A unit of energy. Two units are called by this name. The small calorie, or gram calorie, is the amount of heat required to raise one gram of water one degree centigrade in temperature.
The large Calorie or kilocalorie, which is used in the study of dietetics and physiological processes, is the amount of heat required to raise one kilogram of water one degree centigrade in temperature. The number of Calories required to carry on the processes necessary for life and body warmth – such as the beating of the heart, the movements of the chest in breathing, and the chemical activities of the secreting glands – is, for an adult person of ordinary weight, somewhere in the neighbourhood of 1,600. For ordinary sedentary occupations an individual requires about 2,500 Calories; for light muscular work slightly over 3,000 Calories; and for hard continuous labour around 4,000 Calories daily.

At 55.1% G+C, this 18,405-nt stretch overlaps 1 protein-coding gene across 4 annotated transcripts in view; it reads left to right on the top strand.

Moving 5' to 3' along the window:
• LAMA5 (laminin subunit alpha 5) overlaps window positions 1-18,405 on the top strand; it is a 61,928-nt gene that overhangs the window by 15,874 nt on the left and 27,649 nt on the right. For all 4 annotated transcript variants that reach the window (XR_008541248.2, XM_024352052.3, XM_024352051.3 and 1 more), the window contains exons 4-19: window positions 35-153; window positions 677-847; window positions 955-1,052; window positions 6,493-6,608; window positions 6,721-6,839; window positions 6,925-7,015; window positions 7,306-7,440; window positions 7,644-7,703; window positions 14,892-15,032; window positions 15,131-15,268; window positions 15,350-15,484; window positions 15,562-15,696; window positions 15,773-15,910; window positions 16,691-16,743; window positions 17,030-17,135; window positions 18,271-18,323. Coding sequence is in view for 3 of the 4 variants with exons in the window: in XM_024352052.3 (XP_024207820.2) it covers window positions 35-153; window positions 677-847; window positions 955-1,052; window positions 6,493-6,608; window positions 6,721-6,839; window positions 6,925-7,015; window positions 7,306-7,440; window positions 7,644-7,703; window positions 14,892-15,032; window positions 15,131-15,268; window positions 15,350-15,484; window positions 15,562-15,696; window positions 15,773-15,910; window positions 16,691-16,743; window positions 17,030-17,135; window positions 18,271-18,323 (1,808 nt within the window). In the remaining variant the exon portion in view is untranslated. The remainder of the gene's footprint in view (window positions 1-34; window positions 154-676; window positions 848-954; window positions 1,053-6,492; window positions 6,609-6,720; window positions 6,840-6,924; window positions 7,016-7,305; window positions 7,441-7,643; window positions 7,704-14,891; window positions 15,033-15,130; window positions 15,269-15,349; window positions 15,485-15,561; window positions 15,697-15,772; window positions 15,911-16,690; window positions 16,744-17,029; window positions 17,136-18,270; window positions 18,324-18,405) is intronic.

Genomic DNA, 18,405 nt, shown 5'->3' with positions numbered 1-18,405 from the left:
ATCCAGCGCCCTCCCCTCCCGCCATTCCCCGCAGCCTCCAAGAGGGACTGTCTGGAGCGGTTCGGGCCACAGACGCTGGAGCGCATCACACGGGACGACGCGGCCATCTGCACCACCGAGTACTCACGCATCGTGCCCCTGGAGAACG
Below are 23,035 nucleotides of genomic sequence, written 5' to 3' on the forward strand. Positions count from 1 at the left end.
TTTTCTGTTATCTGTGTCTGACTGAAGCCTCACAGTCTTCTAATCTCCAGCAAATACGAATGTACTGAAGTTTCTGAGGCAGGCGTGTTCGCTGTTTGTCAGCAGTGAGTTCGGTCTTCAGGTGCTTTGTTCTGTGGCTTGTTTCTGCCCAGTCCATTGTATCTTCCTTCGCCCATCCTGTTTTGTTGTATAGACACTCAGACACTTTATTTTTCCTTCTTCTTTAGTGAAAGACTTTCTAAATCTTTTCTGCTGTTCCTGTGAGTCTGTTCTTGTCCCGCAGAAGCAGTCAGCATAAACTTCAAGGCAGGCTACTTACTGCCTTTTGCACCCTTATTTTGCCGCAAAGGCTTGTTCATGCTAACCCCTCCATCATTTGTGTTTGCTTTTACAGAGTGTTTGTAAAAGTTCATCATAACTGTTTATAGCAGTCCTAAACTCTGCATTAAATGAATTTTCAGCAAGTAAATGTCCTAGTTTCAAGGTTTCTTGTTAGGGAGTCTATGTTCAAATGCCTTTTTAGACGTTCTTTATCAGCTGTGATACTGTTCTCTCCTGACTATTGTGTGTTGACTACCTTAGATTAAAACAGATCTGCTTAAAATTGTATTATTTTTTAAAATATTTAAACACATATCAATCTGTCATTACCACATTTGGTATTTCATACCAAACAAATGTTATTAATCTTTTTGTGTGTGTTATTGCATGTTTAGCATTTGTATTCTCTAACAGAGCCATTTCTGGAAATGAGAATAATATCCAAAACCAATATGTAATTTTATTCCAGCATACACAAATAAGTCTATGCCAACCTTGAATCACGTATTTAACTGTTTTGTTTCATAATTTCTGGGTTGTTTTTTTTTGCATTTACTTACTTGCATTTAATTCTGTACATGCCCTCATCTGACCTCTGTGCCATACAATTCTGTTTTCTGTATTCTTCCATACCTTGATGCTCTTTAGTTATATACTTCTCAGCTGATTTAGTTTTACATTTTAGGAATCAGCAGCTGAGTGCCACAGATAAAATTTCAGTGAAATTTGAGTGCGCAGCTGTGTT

Under the International System of Units (SI UNITS – see APPENDIX 6: MEASUREMENTS IN MEDICINE) the kilocalorie has been replaced by the joule, the abbreviation for which is J (1 kilocalorie=4,186·8 J). The term Calorie, however, is so well established that it has been retained in this edition. Conversion from Calories (or kilocalories) to joules is made by multiplying by 4·2 .